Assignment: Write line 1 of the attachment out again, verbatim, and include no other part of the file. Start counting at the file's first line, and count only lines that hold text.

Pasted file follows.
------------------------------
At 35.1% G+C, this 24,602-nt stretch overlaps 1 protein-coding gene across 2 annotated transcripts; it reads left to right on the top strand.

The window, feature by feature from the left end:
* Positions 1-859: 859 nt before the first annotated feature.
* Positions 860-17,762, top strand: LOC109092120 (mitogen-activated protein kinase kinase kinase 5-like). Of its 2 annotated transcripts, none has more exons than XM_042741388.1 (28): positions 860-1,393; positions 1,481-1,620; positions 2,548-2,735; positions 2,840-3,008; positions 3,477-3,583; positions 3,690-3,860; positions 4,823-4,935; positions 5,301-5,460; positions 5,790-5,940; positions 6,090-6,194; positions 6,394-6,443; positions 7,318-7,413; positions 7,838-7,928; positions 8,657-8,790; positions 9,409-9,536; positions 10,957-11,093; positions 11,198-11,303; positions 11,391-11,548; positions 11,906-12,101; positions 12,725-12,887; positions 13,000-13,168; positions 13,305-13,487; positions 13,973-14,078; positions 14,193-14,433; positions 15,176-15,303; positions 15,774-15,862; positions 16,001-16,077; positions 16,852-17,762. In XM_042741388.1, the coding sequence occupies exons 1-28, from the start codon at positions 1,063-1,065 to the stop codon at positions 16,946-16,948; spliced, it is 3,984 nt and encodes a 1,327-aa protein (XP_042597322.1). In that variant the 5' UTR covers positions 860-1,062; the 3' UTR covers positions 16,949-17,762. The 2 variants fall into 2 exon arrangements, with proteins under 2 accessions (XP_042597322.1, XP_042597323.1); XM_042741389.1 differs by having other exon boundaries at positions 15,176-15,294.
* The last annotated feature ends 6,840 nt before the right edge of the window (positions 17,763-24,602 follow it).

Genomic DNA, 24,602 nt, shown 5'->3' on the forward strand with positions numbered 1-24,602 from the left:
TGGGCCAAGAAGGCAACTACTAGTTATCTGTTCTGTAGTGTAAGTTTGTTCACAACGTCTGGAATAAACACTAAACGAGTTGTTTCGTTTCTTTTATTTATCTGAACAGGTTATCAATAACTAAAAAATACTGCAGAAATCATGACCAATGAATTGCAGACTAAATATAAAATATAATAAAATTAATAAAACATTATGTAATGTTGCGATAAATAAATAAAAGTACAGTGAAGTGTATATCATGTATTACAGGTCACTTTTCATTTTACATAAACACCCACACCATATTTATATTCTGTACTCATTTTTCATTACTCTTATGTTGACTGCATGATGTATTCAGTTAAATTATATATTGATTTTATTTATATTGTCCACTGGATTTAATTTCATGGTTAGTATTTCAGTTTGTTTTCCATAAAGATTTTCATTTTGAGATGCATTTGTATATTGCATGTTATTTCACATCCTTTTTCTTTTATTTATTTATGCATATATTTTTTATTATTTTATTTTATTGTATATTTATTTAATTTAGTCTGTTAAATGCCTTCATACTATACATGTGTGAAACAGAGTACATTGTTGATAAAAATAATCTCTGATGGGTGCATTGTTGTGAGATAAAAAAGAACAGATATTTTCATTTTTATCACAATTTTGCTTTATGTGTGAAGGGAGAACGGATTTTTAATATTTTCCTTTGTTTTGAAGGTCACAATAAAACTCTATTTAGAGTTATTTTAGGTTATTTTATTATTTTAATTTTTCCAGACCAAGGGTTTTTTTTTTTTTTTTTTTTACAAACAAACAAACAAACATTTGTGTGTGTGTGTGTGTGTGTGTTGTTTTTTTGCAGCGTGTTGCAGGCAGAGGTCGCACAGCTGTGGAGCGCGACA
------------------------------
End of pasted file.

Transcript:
At 35.1% G+C, this 24,602-nt stretch overlaps 1 protein-coding gene across 2 annotated transcripts; it reads left to right on the top strand.